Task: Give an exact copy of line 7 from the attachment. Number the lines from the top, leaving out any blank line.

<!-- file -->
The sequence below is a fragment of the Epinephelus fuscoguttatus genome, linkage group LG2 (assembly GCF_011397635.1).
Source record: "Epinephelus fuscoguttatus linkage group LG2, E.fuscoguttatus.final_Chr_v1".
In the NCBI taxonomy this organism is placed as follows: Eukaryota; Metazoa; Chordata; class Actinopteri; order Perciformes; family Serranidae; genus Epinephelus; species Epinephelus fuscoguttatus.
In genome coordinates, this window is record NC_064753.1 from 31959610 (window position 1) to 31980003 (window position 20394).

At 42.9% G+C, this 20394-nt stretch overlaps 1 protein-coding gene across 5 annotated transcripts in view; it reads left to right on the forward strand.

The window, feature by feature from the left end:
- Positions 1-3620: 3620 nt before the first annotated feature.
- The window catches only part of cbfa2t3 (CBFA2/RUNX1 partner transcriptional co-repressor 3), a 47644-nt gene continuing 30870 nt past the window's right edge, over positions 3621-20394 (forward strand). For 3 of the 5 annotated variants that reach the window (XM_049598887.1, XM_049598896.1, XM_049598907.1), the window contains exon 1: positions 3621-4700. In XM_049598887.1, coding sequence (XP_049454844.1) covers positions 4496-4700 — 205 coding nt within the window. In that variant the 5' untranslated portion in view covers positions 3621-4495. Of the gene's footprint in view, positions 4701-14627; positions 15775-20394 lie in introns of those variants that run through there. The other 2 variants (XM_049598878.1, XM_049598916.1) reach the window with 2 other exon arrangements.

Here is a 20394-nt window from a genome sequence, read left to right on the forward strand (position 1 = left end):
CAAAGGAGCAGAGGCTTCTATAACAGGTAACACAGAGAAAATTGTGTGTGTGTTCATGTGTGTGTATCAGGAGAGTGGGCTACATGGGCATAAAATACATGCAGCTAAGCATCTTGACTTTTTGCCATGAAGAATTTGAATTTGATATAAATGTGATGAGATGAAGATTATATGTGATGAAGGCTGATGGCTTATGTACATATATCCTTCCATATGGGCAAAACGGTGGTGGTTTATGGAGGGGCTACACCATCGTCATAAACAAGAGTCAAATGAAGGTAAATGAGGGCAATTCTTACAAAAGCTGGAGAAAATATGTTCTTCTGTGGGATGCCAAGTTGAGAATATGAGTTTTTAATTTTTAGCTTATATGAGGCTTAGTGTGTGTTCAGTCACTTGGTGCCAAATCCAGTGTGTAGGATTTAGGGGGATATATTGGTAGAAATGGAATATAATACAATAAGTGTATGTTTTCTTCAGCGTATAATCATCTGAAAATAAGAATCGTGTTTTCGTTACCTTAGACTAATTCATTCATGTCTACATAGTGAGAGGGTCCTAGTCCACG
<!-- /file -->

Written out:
- Positions 1-3620: 3620 nt before the first annotated feature.